The situation with unlocked phones is more clear, but there are still some frustrations. The Pixel 2 is the best unlocked phone you can get, but it's worth pointing out Verizon sells it directly. If you're on Verizon, that's the best carrier phone to get. If you're not on Verizon and you want something a little cheaper, there's either the OnePlus 5T or the Essential Phone. They both come with trade-offs, though.

There are two Pixel phones again this year. The 5-inch Pixel 2 still has a 1080p OLED panel, but the XL steps up to a 6-inch OLED with a taller 18:9 ratio (2880x1440). The smaller phone has a Samsung panel with good brightness and colors, but the 2 XL is using one of LG's new OLEDs. It's not a bad screen, but the viewing angles and refresh speed are worse than Samsung's display tech. The 2 XL is a better phone overall, but some people will be happier with the smaller, better display. The phones are otherwise similar.

Inside they pack a Snapdragon 835, 4GB of RAM, and 64-128GB of storage. There's no expandable storage, but the default to 64GB of internal storage is a plus. However, the headphone jack is gone this year. This is increasingly the trend in smartphone design. This is just something we'll have to live with.

Both phones have aluminum frames with a rubberized coating. It has a very neat texture. The dual front-facing speakers are a nice touch, too. The glass panel on the back has been pushed up a bit higher compared to last year's phones, and the fingerprint sensor is improved. It's now one of the fastest and most accurate around.

The real selling point of a Pixel is the software experience. No device maker supports its phones as well as Google. These phones ship with a clean, fast version of Android 8.1. There are a few minor customizations, but it's otherwise what we'd call "stock." The performance is unrivaled, and you get full system update support for three years from the launch date. Google updates these phones like clockwork every single month with the latest security patches and bug fixes.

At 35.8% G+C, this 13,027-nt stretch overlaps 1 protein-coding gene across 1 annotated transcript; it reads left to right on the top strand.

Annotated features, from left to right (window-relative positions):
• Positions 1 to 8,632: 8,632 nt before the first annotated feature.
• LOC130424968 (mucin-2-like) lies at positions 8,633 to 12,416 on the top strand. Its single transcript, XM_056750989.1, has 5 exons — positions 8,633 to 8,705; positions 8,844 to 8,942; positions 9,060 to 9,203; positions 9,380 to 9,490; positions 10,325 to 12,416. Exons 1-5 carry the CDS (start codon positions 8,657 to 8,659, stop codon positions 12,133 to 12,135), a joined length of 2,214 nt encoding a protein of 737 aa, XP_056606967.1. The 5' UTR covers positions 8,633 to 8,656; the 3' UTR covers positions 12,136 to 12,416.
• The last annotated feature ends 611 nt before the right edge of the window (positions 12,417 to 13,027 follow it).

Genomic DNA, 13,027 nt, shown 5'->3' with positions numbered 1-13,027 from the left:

Surprisingly, Google's cameras have become a clear advantage, too. A few years ago, Google was trailing the rest of the industry on image quality, but now the Pixel 2 and 2 XL shoot the best photos of any phone. Capture speeds are super-fast, and the white balance looks good even in low light. The HDR+ processing is often astonishingly good. You can get shots on the Pixel 2 that simply are not possible with other phones.

Google has kept the 5-inch phone's price at $650, just like last year. The 2 XL is more spendy at $850. I think the 2 XL is really the best overall phone you can get, but the smaller Pixel is a good alternative if you don't like the 2 XL's panel. Both phones are available with a monthly payment plan.

The Pixels are expensive, and it's not unreasonable to want something a bit more competitively priced. In recent months, I've given the OnePlus 5T a strong recommendation for just that reason. It's got a Snapdragon 835, 6-8GB of RAM, and 64-128GB of storage. This phone also has a headphone jack, whereas the Pixel does not. However, OnePlus has made a few missteps in the last couple weeks, including the discovery of a credit card stealing hack that has been running on its site since late last year. It just recently started allowing credit card purchases again.

The OnePlus 5T is a good piece of hardware, though. The 6-inch 18:9 1080p OLED panel is nice, and the rear-facing fingerprint sensor is blazing fast. Performance is almost on par with the Pixels, but it's not as smooth. The camera is good for the price, but it's not going to best phones that cost more like the Pixel and GS8.

If you're willing to trust OnePlus, the 5T is an excellent value. If not, you might look closer at the Essential Phone. This phone has similar specs including a Snapdragon 835, 4GB of RAM, and 128GB of storage. The 5.7-inch display goes all the way to the edge of the device, but there's a notch missing from the top center section. The phone has a striking look, but not everyone will like it. The dual 13MP cameras on the Essential Phone are the weakest aspect. They're not even as good as the OnePlus 5T.

The Pixel 2 is your best overall bet, but either the OnePlus 5T or Essential Phone might be compelling as an alternative. Just make sure you can cope with the compromises.